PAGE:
Happy Black History Month, everybody.
Usually when I think of topics to write a column about, one either organically pops up and I can easily write about it or I have to give it a little bit of thought, and then I can get to writing it.
But this time, I can't lie, I had many thoughts and waffled on whether I wanted to write it or not.
Scratch that, I knew that I wanted to write it. My issue was with whether I should write it or not.
I don't know how it will be received, hopefully positively, but I'm going with it and will see how it goes.
In this column, I want to celebrate the black presence within McNeese State athletics. I think I can make a case that there has never been a greater black presence within the athletic department than right now, and that gives me reason to smile.
In the span of a couple weeks, McNeese hired the first black volleyball and football head coaches in program history.
Why is that big? Because of representation. From a demographics standpoint, Lake Charles is pretty black and white. According to the United States census website, according to population estimates from July 1, 2019, 48.5 percent of the population in Lakes Charles is black or African American, while 45.9 percent is white. Of course, if you expand to include surrounding parishes, the numbers will change.
For a long time, young black boys have been able to go to McNeese football games and see players who look like them. But it's different to see the head coach look like them. The McNeese head football coach can easily be argued as the most recognized person in Lake Charles. Maybe Scooter Hobbs can give some competition, but it's probably one of those two.
But for young black children to go to a football game or a volleyball match and see that the person who leads the team look like them is huge because representation matters.
I highly doubt that race was a factor to the athletic department, McNeese State President Daryl Burckel, the board of trustees or anyone else involved in those coaching searches. That doesn't make it any less important or significant.
Barring any other coaching changes, Frank Wilson will go into the 2020 season as the lone black head coach in the Southland Conference. As of today, 25 of the 126 Football Championship Subdivision head coaches (19.6 percent) are black. That figure doesn't include Arkansas-Pine Bluff, which recently lost its head coach to an Football Bowl Subdivision coordinator position.
But if you take away the MEAC and SWAC — conferences that feature all historically black colleges and universities which have traditionally hired black head coaches — the other FCS conferences have seven head coaches in the 108 programs (6.4 percent). If I add North Carolina A&T, an HBCU that plans to move from the MEAC to the Big South in 2021, that's eight black head coaches out of 109 programs (7.3 percent).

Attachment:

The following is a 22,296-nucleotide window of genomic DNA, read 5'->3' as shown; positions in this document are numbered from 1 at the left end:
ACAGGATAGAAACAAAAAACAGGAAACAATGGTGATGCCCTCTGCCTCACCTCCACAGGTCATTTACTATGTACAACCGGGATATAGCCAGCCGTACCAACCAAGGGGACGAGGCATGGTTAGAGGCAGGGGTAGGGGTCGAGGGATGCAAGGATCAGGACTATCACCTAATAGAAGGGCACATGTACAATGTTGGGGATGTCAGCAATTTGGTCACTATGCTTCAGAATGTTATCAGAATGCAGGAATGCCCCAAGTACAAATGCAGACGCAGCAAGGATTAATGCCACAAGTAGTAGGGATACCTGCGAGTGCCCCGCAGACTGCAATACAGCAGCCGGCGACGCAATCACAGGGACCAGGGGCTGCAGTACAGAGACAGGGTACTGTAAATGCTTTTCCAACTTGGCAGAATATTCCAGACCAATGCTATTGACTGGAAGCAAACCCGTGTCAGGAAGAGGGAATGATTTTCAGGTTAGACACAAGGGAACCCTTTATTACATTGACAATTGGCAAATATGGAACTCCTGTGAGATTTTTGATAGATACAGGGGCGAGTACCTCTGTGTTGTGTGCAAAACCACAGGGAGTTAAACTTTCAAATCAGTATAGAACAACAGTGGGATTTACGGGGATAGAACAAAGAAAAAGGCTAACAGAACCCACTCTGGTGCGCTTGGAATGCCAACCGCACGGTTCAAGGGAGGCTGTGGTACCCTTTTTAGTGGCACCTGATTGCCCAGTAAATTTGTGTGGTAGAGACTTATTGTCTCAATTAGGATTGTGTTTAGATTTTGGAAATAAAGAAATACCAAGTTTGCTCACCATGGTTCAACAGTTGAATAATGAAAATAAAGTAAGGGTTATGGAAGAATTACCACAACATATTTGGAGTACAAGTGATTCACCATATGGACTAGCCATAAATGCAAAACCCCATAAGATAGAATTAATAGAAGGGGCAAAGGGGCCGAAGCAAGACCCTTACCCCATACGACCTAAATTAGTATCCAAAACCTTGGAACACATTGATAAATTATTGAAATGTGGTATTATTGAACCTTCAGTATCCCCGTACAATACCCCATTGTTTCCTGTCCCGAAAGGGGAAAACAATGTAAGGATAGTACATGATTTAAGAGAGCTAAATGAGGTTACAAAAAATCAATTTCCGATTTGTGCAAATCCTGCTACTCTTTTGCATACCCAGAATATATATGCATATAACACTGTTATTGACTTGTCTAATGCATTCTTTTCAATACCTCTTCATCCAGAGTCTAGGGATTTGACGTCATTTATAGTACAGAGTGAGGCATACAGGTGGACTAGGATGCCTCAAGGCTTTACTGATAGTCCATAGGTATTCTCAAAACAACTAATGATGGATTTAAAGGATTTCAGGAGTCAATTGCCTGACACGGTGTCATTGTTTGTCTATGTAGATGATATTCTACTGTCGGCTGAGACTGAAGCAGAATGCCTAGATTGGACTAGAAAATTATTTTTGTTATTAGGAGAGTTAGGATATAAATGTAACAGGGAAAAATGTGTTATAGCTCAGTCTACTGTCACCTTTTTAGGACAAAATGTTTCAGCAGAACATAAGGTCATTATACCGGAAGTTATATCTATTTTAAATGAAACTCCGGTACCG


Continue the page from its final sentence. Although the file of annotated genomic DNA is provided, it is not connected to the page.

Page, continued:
Simply put, there's not a lot of representation outside of the programs that have traditionally hired black head coaches. Given the number of black football players, it is important. A school is going to hire whom it chooses to, and I'd imagine quality is one of the biggest attributes when it comes to making that hire.
But I can't sit here and lie like it's not a big deal that Wilson got hired. It means something.
As for new McNeese volleyball head coach Kristee Porter, her hiring was just as important. Her introduction was overshadowed some by Wilson's hiring, but she gives all of the same representation I've been talking about, but to another sport.
Maybe a little black girl who never thought about playing or coaching volleyball goes to a match and sees her and gets inspired to play the sport. Even if she's inspired just to go to another match, a purpose has been served.
In the end the coaches have to win. That's what it always boils down to. If they win, all will be OK. If they don't, then things could go the other way.
But it's not just those coaching positions where the representation matters. Behind the scenes, McNeese has Michael Johnson as an assistant athletic director for event management and facilities. Phillip Mitchell Jr., a digital media student assistant, is responsible for a baseball video from last weekend posted online of a catcher putting his equipment on like it's a pit stop in a car race. That video has more than one million Twitter views and three million engagements on all social media platforms.
Representation matters to show that any job anywhere at any level can be done, no matter who it is.
Of course, the athletes continue to impress on the field. Senior track and field athlete Alanna Arvie has won three SLC Women's Indoor Athlete of the Week honors this season. Sophomore Payton Harden has solidified himself as one of the baseball team's regular outfielders. Sha'markus Kennedy is a legitimate SLC Player of the Year candidate in men's basketball.
I also can't forget my coworker Warren Arceneaux. He may not be directly tied to McNeese (he covers some games when I can't), but he's been a part of covering the Lake Charles community for more than 20 years and has covered plenty of past, present and those who will be the future of McNeese athletes.
Again, the representation is important, point blank.
Thank you for taking the time to read this, and again, happy Black History Month.
David Berry covers McNeese State athletics. Email him at email@example.com